(c) positioning an ultrasonic probe over the food product;
(d) activating the ultrasonic probe to detect ultrasonic waves reflected from the food product; and
(e) processing the reflected ultrasonic waves to calculate an approximate internal temperature of the food product.
2. The method of claim 1, wherein the ultrasonic transducer has a focal depth sufficient to reach a core of the food product.
3. The method of claim 2, wherein the processing step includes the step of utilizing a high-resolution power spectral density analyzer.
4. The method of claim 1, wherein the processing step calculates the approximate internal temperature according to a function of: (i) a detected change in fundamental frequency of the food product; and (ii) at least one constant related to properties of the food product being cooked.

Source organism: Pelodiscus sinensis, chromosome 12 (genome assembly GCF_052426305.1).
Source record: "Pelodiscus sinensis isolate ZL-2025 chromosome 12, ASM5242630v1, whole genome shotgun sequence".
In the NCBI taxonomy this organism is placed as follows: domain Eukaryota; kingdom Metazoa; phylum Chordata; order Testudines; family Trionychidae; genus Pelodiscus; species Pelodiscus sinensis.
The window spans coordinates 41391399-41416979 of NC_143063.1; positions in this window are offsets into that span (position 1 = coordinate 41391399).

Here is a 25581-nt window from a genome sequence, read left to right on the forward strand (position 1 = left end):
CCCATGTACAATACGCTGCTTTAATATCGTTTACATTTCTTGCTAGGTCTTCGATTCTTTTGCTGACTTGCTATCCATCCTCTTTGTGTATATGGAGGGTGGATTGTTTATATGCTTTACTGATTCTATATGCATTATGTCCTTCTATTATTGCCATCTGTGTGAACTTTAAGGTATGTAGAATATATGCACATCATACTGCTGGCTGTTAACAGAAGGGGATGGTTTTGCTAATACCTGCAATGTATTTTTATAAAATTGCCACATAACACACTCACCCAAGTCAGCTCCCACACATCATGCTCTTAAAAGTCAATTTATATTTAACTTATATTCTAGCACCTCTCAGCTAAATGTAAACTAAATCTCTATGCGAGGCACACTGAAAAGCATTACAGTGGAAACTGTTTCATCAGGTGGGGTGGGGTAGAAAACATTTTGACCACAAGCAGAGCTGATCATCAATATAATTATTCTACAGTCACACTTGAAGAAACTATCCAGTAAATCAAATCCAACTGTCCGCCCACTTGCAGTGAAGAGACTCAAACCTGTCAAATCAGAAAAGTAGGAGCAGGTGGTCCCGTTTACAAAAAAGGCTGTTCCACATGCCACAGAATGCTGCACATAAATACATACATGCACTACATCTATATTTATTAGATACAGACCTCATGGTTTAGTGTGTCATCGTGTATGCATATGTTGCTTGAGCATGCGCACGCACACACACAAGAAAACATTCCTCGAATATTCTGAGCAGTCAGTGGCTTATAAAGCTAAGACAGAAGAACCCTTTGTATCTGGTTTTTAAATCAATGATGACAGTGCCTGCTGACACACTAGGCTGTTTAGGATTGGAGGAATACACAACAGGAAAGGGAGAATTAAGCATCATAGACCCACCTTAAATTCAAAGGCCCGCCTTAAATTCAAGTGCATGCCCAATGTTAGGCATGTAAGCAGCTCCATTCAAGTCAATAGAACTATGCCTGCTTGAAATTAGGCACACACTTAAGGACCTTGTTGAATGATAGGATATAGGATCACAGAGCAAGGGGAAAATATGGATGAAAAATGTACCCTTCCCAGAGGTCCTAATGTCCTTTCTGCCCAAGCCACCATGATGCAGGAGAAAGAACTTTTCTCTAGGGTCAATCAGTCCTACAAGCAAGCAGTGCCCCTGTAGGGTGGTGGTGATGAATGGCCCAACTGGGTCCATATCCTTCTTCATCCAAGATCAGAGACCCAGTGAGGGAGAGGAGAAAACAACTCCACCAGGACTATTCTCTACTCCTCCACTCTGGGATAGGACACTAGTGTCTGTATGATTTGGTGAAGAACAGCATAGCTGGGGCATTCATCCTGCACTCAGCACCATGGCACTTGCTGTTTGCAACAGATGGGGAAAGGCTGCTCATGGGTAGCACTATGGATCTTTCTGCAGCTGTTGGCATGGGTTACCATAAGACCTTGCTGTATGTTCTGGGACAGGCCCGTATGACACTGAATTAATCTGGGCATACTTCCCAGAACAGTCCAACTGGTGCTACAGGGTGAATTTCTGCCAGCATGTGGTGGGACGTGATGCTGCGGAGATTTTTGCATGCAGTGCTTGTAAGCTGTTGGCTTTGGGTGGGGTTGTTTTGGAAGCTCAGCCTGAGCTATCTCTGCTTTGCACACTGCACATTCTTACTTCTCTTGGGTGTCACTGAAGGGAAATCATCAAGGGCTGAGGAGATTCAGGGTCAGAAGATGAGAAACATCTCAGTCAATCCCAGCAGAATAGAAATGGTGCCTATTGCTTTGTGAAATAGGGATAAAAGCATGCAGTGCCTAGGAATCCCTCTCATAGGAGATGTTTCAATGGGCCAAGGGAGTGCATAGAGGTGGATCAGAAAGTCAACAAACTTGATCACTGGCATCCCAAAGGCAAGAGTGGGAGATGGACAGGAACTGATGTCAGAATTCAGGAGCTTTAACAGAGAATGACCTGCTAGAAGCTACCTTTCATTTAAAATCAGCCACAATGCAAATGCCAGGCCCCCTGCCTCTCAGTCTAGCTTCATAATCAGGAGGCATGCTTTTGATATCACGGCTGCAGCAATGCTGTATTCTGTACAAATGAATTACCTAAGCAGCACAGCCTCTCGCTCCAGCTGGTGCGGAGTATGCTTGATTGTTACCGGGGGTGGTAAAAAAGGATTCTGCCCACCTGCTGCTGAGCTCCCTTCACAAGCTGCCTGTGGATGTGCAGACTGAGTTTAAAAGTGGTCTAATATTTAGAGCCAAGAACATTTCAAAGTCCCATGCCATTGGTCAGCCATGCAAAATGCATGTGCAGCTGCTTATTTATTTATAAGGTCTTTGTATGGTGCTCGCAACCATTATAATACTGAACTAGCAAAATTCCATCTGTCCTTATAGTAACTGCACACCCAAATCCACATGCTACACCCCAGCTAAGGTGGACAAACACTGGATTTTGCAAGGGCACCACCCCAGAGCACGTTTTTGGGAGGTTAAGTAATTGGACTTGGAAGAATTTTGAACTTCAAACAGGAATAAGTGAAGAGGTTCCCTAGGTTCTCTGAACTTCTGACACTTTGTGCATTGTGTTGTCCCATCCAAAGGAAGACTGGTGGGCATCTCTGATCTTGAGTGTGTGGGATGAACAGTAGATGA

5. The method of claim 4, wherein:
the processing step is performed by a computer controller operatively coupled to the ultrasonic transducer and the ultrasonic probe;
the computer controller includes a table listing a plurality of different food products along with their associated constant;
the computer controller includes a user interface allowing a user to select a type of food product being cooked;
the method includes the steps of: (f) a user selecting a type of a food product being cooked using the user interface, and (g) the computer controller accessing the constant corresponding to the selected food product from the table.
6. The method of claim 5, wherein the computer controller is operatively coupled to an alarm and the method includes the step of the computer controller activating the alarm upon calculating an approximate internal temperature of the food product that is greater than a predetermined temperature.